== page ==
• A high power view of a pseudorosettes in an ependymoma.
• The neoplastic cells palisade around a capillary (arrow).
• These tumors can also form true rosette, that is palisading of nuclei about an empty space with a membrane bounding the lumen.
• Arises predominantly in the cerebellum or brainstem but
also in the cerebral hemispheres and spinal cord when
oncogenes become activated and tumor suppressor genes
•Loss of chromosome 22 is the most
comman gene abnormality seen.
•The etiology of these changes are unknown.
•Ependymomas of the cerebellum and brainstem are most
common in children under 12.
•Those in the cerebral hemispheres are seen in children or adults and those in the spinal cord are seen in adults.
•Ependymomas account for approximately 6% of CNS tumors.
•They cause symptoms related to where they arise.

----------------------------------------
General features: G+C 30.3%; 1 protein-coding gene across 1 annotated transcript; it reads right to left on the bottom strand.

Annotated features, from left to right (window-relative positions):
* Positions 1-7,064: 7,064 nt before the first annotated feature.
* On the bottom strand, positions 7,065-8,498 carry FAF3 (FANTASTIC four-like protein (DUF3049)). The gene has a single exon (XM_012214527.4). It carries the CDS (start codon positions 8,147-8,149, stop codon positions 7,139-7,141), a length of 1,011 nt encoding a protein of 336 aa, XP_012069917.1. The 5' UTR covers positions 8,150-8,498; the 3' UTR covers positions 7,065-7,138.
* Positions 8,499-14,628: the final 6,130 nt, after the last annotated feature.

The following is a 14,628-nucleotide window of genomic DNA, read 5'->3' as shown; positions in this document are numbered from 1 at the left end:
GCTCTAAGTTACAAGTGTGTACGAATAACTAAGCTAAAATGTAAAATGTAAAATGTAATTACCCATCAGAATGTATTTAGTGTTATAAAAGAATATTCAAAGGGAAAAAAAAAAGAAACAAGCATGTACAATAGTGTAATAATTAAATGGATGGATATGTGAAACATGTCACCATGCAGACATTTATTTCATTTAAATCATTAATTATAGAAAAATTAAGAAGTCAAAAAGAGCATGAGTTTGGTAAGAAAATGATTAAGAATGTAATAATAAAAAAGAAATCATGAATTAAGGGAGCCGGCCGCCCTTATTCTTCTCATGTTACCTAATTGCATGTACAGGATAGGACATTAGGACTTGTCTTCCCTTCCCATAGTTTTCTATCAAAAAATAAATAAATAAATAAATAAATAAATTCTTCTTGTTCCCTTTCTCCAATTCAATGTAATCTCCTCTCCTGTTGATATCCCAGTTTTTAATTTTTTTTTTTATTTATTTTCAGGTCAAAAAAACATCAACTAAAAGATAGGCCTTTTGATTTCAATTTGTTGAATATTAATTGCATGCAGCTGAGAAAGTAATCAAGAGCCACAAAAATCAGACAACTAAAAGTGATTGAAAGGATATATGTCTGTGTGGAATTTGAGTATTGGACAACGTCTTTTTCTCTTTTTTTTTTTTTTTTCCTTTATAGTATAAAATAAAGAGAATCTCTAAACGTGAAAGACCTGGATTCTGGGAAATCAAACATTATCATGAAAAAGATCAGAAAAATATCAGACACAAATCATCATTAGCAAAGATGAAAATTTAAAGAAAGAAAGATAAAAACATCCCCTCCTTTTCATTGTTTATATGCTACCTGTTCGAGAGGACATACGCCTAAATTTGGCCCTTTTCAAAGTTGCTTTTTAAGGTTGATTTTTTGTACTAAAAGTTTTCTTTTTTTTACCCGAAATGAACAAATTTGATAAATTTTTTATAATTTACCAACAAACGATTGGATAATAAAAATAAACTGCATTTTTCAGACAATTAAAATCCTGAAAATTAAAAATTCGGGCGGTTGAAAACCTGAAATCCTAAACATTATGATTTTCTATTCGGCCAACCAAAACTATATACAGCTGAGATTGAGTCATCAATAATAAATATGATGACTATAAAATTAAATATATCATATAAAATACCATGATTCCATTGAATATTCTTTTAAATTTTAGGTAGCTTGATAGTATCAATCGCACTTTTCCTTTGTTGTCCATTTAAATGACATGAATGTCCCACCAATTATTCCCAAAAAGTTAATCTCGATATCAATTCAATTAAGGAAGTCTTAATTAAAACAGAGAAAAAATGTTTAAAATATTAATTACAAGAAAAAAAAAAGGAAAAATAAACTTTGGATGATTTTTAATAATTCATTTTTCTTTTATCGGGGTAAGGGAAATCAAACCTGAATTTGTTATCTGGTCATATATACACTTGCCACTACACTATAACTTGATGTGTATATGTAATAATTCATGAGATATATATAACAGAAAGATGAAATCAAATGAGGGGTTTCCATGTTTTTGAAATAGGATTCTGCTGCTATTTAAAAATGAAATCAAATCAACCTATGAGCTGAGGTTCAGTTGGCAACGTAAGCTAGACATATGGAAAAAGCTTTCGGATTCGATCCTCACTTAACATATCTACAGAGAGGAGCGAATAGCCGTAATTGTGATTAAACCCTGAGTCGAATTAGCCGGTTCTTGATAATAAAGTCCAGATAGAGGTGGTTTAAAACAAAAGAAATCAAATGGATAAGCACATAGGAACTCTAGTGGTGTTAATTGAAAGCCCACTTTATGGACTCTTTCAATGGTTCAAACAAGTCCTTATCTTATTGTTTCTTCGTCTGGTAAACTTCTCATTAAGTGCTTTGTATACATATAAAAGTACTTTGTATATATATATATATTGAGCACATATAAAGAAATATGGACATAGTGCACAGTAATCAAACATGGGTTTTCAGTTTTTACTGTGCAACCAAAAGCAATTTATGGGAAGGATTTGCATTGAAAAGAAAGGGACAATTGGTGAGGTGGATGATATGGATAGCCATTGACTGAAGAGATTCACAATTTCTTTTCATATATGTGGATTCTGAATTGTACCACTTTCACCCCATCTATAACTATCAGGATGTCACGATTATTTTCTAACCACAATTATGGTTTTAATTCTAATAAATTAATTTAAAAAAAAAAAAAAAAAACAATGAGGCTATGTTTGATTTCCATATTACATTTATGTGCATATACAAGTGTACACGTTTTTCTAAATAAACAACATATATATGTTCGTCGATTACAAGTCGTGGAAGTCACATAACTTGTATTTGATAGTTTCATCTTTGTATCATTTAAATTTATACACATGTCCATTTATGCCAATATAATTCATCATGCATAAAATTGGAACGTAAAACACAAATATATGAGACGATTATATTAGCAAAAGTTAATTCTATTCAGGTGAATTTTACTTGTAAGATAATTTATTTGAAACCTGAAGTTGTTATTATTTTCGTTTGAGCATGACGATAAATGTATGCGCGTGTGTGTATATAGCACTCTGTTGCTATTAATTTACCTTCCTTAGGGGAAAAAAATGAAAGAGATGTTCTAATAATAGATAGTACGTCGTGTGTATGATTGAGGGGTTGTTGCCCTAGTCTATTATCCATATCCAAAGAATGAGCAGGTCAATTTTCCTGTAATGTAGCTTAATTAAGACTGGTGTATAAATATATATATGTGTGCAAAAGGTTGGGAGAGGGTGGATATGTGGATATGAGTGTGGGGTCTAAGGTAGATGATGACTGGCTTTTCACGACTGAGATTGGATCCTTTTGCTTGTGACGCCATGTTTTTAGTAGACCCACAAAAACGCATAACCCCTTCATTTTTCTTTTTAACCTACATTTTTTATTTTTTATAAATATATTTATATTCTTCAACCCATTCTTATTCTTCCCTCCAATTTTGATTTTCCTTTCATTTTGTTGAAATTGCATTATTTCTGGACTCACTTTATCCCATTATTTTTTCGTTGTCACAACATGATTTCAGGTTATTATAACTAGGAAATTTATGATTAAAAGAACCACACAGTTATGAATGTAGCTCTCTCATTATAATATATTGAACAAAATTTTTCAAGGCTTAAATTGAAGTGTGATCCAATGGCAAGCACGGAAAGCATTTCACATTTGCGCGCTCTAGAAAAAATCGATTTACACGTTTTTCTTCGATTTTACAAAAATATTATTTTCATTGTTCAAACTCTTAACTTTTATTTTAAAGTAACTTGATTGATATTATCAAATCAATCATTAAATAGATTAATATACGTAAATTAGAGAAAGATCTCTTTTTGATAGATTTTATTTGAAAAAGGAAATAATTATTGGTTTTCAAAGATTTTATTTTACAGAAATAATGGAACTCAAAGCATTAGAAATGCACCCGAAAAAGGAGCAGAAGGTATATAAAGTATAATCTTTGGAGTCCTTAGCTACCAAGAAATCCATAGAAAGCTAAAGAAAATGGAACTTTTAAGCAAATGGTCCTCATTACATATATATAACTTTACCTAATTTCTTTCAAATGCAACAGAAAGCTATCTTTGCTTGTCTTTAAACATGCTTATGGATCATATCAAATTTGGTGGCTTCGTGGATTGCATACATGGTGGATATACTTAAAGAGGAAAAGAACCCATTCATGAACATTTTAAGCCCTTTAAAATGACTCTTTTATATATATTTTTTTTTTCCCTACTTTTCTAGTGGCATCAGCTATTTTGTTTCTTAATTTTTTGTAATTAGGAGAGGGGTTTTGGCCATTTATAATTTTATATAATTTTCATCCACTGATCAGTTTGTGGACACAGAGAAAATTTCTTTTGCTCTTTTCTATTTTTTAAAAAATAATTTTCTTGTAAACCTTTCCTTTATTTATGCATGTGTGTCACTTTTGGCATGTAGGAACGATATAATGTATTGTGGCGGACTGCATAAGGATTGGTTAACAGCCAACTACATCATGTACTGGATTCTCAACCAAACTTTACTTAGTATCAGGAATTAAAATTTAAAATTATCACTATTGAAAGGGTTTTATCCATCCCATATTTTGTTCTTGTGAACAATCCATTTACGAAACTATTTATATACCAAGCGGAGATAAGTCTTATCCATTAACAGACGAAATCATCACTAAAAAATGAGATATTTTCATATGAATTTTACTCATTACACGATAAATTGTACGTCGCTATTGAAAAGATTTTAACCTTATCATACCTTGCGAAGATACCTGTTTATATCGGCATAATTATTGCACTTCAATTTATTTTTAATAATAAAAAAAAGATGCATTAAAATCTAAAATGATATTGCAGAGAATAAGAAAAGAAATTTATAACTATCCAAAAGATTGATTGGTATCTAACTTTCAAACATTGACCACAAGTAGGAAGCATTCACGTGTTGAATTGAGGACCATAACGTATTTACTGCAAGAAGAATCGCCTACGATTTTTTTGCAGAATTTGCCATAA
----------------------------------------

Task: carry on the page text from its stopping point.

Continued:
•Tumors arising in the cerebellum will cause
ataxia and headache as well as increased intracranial
pressure from blockade of the fourth ventricle.
• Tumors arising from the brainstem may cause
cranial nerve signs and pyramidal tract signs, as well as
headache and increased intracranial pressure.
malignant varieties that metastasize to the CSF pathway
may also cause nerve root signs.
•For more information on prognosis and treatment, consult NCI web site.
|General Gross Description|
•The ependymoma is a grayish, granular sometimes necrotic
or hemorrhagic tumor which often arises from the
ventricles as an exophytic growth.
•It may invade other
structures and is circumscribed but not encapsulated.
•More malignant varieties may metastasize along CSF pathways.
|General Micro Description|
•Microscopically the ependymoma looks like an inverted
•It forms rosettes - a circle of cells
about an imaginary space or pseudorosettes -a circle of
cells sending processes down to a capillary.
rosettes and pseudorosettes are cells with oval pale
nuclei and indistinct cytoplasmic borders.
•The cells look much like normal ependymal cell with uniform nuclei and epithelial like cytoplasm.
• Poirer J et.al. Manual of basic neuropathology. Philadelphia: Saunders, 1990, pp. 27-28.
• Greenfield^s Neuropathology, 6th ed. Graham DI, Lantos PL (ed), New York: Arnold, 1997, pp. 636-645.